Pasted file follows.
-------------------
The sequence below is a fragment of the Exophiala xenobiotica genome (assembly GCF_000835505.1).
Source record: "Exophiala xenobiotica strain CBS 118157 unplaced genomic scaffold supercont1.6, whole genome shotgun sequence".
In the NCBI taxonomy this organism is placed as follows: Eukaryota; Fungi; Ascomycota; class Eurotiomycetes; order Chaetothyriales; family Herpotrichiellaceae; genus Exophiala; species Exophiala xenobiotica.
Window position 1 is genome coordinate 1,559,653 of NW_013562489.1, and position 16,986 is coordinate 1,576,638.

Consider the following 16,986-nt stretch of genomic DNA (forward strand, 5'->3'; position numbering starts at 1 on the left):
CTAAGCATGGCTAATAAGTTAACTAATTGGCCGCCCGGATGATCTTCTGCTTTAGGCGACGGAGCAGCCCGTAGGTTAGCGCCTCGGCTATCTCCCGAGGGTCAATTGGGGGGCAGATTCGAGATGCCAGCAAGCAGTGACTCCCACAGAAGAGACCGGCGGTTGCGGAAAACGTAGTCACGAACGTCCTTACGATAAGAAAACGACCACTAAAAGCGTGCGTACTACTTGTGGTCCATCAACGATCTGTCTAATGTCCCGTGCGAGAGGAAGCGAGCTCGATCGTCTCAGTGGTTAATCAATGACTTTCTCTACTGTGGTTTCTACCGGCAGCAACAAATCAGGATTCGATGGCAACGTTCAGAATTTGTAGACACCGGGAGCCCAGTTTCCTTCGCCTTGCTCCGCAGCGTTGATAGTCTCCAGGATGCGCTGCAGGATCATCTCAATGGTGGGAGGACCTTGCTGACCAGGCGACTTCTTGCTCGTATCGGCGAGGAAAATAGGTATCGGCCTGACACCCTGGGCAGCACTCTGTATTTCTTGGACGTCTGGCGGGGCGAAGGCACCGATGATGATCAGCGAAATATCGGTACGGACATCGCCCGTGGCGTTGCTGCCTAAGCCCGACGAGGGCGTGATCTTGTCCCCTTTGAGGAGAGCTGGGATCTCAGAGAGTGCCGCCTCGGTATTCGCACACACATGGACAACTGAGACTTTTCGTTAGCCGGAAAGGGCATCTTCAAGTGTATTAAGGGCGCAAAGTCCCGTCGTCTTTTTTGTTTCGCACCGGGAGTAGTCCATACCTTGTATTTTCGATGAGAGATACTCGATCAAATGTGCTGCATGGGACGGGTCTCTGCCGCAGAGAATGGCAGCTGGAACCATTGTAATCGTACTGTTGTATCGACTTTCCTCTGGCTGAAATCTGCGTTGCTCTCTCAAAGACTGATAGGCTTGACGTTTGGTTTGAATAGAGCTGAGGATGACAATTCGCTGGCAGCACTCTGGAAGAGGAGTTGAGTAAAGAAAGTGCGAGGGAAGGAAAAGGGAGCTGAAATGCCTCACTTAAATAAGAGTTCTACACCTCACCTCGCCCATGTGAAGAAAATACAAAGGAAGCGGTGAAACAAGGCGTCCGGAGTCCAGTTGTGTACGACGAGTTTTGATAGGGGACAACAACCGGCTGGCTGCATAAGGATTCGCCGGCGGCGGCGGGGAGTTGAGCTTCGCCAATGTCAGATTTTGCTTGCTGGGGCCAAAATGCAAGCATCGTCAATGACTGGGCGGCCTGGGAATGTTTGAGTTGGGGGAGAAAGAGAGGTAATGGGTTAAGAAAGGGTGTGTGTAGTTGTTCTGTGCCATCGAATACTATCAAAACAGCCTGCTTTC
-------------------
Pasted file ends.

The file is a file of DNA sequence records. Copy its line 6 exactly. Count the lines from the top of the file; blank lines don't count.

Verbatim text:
CTAAGCATGGCTAATAAGTTAACTAATTGGCCGCCCGGATGATCTTCTGCTTTAGGCGACGGAGCAGCCCGTAGGTTAGCGCCTCGGCTATCTCCCGAGGGTCAATTGGGGGGCAGATTCGAGATGCCAGCAAGCAGTGACTCCCACAGAAGAGACCGGCGGTTGCGGAAAACGTAGTCACGAACGTCCTTACGATAAGAAAACGACCACTAAAAGCGTGCGTACTACTTGTGGTCCATCAACGATCTGTCTAATGTCCCGTGCGAGAGGAAGCGAGCTCGATCGTCTCAGTGGTTAATCAATGACTTTCTCTACTGTGGTTTCTACCGGCAGCAACAAATCAGGATTCGATGGCAACGTTCAGAATTTGTAGACACCGGGAGCCCAGTTTCCTTCGCCTTGCTCCGCAGCGTTGATAGTCTCCAGGATGCGCTGCAGGATCATCTCAATGGTGGGAGGACCTTGCTGACCAGGCGACTTCTTGCTCGTATCGGCGAGGAAAATAGGTATCGGCCTGACACCCTGGGCAGCACTCTGTATTTCTTGGACGTCTGGCGGGGCGAAGGCACCGATGATGATCAGCGAAATATCGGTACGGACATCGCCCGTGGCGTTGCTGCCTAAGCCCGACGAGGGCGTGATCTTGTCCCCTTTGAGGAGAGCTGGGATCTCAGAGAGTGCCGCCTCGGTATTCGCACACACATGGACAACTGAGACTTTTCGTTAGCCGGAAAGGGCATCTTCAAGTGTATTAAGGGCGCAAAGTCCCGTCGTCTTTTTTGTTTCGCACCGGGAGTAGTCCATACCTTGTATTTTCGATGAGAGATACTCGATCAAATGTGCTGCATGGGACGGGTCTCTGCCGCAGAGAATGGCAGCTGGAACCATTGTAATCGTACTGTTGTATCGACTTTCCTCTGGCTGAAATCTGCGTTGCTCTCTCAAAGACTGATAGGCTTGACGTTTGGTTTGAATAGAGCTGAGGATGACAATTCGCTGGCAGCACTCTGGAAGAGGAGTTGAGTAAAGAAAGTGCGAGGGAAGGAAAAGGGAGCTGAAATGCCTCACTTAAATAAGAGTTCTACACCTCACCTCGCCCATGTGAAGAAAATACAAAGGAAGCGGTGAAACAAGGCGTCCGGAGTCCAGTTGTGTACGACGAGTTTTGATAGGGGACAACAACCGGCTGGCTGCATAAGGATTCGCCGGCGGCGGCGGGGAGTTGAGCTTCGCCAATGTCAGATTTTGCTTGCTGGGGCCAAAATGCAAGCATCGTCAATGACTGGGCGGCCTGGGAATGTTTGAGTTGGGGGAGAAAGAGAGGTAATGGGTTAAGAAAGGGTGTGTGTAGTTGTTCTGTGCCATCGAATACTATCAAAACAGCCTGCTTTC